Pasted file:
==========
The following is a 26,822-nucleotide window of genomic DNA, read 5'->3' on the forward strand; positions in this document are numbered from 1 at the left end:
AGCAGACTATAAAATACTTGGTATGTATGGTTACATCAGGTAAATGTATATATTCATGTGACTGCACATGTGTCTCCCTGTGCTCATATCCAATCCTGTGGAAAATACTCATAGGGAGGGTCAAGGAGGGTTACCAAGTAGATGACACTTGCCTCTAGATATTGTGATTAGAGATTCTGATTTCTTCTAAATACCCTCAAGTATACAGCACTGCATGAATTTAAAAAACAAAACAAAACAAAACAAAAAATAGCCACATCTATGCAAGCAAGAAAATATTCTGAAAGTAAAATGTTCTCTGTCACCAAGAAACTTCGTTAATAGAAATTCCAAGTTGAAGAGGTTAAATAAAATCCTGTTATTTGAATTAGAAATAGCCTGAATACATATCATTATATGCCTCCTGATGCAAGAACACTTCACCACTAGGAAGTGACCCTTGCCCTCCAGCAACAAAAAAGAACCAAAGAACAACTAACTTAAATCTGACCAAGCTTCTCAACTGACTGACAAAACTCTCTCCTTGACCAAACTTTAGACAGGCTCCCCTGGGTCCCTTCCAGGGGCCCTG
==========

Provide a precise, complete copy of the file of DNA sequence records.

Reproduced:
The following is a 26,822-nucleotide window of genomic DNA, read 5'->3' on the forward strand; positions in this document are numbered from 1 at the left end:
AGCAGACTATAAAATACTTGGTATGTATGGTTACATCAGGTAAATGTATATATTCATGTGACTGCACATGTGTCTCCCTGTGCTCATATCCAATCCTGTGGAAAATACTCATAGGGAGGGTCAAGGAGGGTTACCAAGTAGATGACACTTGCCTCTAGATATTGTGATTAGAGATTCTGATTTCTTCTAAATACCCTCAAGTATACAGCACTGCATGAATTTAAAAAACAAAACAAAACAAAACAAAAAATAGCCACATCTATGCAAGCAAGAAAATATTCTGAAAGTAAAATGTTCTCTGTCACCAAGAAACTTCGTTAATAGAAATTCCAAGTTGAAGAGGTTAAATAAAATCCTGTTATTTGAATTAGAAATAGCCTGAATACATATCATTATATGCCTCCTGATGCAAGAACACTTCACCACTAGGAAGTGACCCTTGCCCTCCAGCAACAAAAAAGAACCAAAGAACAACTAACTTAAATCTGACCAAGCTTCTCAACTGACTGACAAAACTCTCTCCTTGACCAAACTTTAGACAGGCTCCCCTGGGTCCCTTCCAGGGGCCCTG